More recently, Kennecott has faced opposition to its plan for a nickel and copper mine in the Upper Peninsula of Michigan. Suspicions were heightened when it was learned that the state’s Department of Environmental Quality failed to make public (inadvertently, it said) documents that raised safety concerns about the project. The agency nonetheless gave its approval.
Rio Tinto’s Palabora copper mine in South Africa has had a negative environmental impact on flora and fauna in the adjacent Kruger National Park. A 2004 scientific study notes that, in parts of the park, copper dust from the mine can be found in the topsoil and on the bark and leaves of trees. An earlier study found that exposure to copper contamination was responsible for abnormalities in the sperm of impala (antelope) in the park.
A 2007 report by Friends of the Earth charged that a titanium dioxide mine project launched by a Rio Tinto subsidiary in Madagascar was damaging the local economy, exacerbating poverty, and threatening the unique biodiversity.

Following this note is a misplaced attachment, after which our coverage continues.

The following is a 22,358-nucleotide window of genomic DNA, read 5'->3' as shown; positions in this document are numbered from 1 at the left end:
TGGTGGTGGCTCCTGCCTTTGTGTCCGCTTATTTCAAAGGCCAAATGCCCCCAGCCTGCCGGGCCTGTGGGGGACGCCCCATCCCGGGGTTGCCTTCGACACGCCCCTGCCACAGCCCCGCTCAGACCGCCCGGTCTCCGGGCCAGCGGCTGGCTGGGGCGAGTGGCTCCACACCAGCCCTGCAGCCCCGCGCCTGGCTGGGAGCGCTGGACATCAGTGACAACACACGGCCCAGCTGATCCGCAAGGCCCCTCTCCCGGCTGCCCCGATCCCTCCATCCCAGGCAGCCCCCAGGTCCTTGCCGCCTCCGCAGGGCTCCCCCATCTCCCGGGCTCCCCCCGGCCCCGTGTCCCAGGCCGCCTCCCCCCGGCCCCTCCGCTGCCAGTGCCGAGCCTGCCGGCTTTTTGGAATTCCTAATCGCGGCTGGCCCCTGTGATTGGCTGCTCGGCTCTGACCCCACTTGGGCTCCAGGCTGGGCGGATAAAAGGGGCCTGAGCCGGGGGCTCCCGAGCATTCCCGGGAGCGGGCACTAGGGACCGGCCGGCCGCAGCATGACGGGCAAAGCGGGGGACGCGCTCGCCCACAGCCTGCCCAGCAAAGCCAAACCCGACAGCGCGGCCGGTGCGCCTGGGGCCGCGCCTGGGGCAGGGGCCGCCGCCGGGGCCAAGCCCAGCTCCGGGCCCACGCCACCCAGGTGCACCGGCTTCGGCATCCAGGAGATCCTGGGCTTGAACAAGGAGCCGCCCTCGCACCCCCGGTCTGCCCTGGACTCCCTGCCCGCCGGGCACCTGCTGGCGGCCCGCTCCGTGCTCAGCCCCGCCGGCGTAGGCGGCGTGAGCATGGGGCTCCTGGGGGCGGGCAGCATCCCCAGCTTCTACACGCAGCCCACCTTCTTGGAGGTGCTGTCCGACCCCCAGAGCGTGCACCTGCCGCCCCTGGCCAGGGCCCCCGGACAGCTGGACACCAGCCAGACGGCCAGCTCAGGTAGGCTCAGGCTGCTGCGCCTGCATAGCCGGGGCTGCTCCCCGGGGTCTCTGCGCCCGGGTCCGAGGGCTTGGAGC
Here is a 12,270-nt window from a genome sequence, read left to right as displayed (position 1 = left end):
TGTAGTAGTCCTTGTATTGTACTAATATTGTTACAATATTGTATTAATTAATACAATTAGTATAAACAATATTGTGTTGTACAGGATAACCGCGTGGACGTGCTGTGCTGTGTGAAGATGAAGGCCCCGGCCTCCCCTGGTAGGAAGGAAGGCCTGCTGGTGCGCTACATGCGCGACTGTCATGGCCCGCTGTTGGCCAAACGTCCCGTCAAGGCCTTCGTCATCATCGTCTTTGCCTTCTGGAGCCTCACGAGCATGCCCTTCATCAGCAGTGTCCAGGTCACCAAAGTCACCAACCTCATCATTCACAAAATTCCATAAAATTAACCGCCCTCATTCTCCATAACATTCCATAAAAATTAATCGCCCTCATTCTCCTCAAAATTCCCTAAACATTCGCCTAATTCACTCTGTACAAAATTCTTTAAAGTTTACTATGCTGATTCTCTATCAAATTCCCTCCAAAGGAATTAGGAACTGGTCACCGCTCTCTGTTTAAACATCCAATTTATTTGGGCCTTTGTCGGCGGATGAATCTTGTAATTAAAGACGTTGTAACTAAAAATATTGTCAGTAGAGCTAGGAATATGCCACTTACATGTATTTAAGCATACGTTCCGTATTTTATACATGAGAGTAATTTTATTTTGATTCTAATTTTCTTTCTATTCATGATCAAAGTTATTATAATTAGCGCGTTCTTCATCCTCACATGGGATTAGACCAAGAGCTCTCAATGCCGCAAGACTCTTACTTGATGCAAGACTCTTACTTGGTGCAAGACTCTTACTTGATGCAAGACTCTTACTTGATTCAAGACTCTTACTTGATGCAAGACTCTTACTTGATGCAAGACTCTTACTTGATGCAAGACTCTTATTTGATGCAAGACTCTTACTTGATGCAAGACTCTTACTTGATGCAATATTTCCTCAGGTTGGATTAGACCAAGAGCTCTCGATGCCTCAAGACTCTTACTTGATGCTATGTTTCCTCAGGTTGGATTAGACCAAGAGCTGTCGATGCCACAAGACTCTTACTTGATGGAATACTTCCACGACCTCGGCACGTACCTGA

In 2007 the U.S. Justice Department announced that Kennecott Utah Copper had agreed to implement a comprehensive cleanup of groundwater contamination from past mining operations related to the Bingham Canyon Mine located southwest of Salt Lake City. The work was expected to cost $15 million and take over four decades to complete. Under the terms of the settlement, Kennecott also agreed to pay over $5 million for costs associated with prior investigations of the site and surrounding areas.
In 2008 Rio Tinto announced that its Kennecott Utah Copper subsidiary had been chosen to provide gold and silver for an initiative by Wal-Mart Stores to sell “fully traceable, responsibly-produced jewelry” under the name “Love, Earth.”